Rising Yields Spook Investors
Bond yields started to spike yesterday, which took a little steam out of the stock market rally. But today markets are sharply lower on what looks like continued fear about rising rates. Bond yields rose in Asian markets as well as Europe as well. And trading in closed end bond funds yesterday really showed the skittishness among investors.
Interest rate sensitive sectors are down the most. Trading in some of the REITs is showing extreme volatility, while utilities are the weakest sector so far. I think this is likely an overreaction, and when the dust settles yield-hungry investors and those with cash still on the sidelines will look to come in and buy beaten down REITs and utes.
Asian markets were mixed overnight. The Bank of Thailand became the latest central bank to lower interest rates, cutting their key rate 25 basis points to 2.50%. The IMF lowered its forecast for Chinese GDP growth to 7.75% from 8.00% in 2013 and cut the 2014 outlook to 7.75% from 8.20%.
European markets are also lower today, as sovereign bond yields are on the rise. Germany's unemployment rate held steady at 6.9%.
The dollar is lower this morning but commodities are mixed. Gold prices are higher near $1388 while oil prices are lower to $94.63. Copper prices are lower as well.
The 10-year yield is higher to 2.14%. It last touched these levels in early April, but next major resistance doesn't come into play until around the 2.40% level.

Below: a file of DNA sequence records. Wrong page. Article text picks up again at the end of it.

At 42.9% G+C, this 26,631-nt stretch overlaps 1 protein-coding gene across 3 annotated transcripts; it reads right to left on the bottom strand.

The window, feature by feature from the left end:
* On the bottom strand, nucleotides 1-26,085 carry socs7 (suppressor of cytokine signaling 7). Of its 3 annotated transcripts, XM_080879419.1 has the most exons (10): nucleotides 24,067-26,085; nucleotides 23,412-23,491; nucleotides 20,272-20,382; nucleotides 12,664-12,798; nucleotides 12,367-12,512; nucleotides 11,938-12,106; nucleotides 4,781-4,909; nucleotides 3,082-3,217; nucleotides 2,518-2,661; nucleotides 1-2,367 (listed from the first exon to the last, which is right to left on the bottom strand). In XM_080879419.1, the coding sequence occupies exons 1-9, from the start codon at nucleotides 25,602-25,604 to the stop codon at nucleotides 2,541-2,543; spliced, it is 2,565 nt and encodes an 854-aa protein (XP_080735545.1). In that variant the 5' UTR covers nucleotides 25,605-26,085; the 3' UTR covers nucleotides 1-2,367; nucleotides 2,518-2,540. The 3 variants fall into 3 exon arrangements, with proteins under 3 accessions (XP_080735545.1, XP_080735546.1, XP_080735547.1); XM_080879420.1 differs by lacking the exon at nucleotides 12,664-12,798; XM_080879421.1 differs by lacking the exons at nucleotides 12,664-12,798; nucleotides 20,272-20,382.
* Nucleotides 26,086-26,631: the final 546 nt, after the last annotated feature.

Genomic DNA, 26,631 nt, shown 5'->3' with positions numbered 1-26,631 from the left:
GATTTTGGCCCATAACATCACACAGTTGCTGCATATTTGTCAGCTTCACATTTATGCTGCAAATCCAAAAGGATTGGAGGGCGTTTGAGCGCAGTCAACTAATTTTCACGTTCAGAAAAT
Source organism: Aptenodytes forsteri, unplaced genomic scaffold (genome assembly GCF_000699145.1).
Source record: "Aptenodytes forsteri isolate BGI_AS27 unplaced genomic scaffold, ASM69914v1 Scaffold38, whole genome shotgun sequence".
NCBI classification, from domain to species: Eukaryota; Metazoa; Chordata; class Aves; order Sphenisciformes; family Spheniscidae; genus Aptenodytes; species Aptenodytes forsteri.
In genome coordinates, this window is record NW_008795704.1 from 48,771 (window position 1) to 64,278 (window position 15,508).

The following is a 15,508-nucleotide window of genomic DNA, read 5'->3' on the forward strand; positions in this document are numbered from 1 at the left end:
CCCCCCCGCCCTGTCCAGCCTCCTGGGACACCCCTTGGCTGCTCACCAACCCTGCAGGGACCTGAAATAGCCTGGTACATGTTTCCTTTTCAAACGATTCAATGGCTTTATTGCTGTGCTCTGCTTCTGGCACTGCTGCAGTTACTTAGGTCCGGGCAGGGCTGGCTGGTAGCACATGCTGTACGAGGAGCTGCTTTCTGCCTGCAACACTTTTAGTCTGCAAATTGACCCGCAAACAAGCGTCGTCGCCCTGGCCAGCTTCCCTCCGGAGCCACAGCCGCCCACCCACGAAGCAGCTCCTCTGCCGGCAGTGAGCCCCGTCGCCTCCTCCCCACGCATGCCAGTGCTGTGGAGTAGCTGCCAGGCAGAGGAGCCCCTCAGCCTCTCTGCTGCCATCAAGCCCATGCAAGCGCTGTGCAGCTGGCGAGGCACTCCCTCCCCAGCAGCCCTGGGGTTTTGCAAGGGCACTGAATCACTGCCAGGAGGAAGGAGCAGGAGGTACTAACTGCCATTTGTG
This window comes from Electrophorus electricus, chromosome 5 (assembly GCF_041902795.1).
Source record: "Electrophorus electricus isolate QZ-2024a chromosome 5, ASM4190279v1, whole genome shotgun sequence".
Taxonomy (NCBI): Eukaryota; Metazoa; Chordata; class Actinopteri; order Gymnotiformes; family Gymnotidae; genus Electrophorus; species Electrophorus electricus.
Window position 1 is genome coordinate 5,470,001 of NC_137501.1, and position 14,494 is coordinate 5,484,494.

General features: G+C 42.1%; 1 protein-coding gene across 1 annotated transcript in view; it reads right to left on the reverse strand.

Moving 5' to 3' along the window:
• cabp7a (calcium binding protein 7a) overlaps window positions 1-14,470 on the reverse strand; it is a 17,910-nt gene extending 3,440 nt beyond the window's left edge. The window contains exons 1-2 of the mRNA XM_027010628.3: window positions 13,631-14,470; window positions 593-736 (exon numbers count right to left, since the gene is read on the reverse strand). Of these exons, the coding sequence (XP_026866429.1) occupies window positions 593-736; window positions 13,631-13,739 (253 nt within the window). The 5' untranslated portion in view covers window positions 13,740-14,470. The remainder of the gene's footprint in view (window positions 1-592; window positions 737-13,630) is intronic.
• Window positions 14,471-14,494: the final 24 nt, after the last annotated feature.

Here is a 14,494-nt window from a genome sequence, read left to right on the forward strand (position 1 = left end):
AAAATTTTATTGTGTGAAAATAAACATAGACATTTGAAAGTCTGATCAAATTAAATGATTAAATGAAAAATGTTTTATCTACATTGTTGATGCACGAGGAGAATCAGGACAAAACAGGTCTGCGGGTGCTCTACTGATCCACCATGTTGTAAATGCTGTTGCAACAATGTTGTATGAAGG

The volatility index is nearly 8% higher this morning, above the 15 level we have been watching to 15.65 currently. A couple of closes above the 15 level would increase the chances of a further pullback in the stock market, while a reversal back below the 15 level would likely embolden the bulls to do more buying.
Trading comment: The S&P 500 has erased yesterday's gains but is still above the lows from last week. The SPX touched 1635 last week, so that is a short-term level worth watching. A break below those levels would be a rare lower low on the weekly chart, at least in recent months. We are still looking for one last spurt higher by the market closer to the SPX 1700 level before quarter end, though the short-term timing is always difficult. If that rally materializes, and if it brings out more bullish sentiment that would certainly increase the odds for a summer correction. I think most strategists are only looking for a mild pullback, but as the herd is often wrong we would not be surprised to see something that rattles investors confidence a bit more. But let's not put the cart before the horse.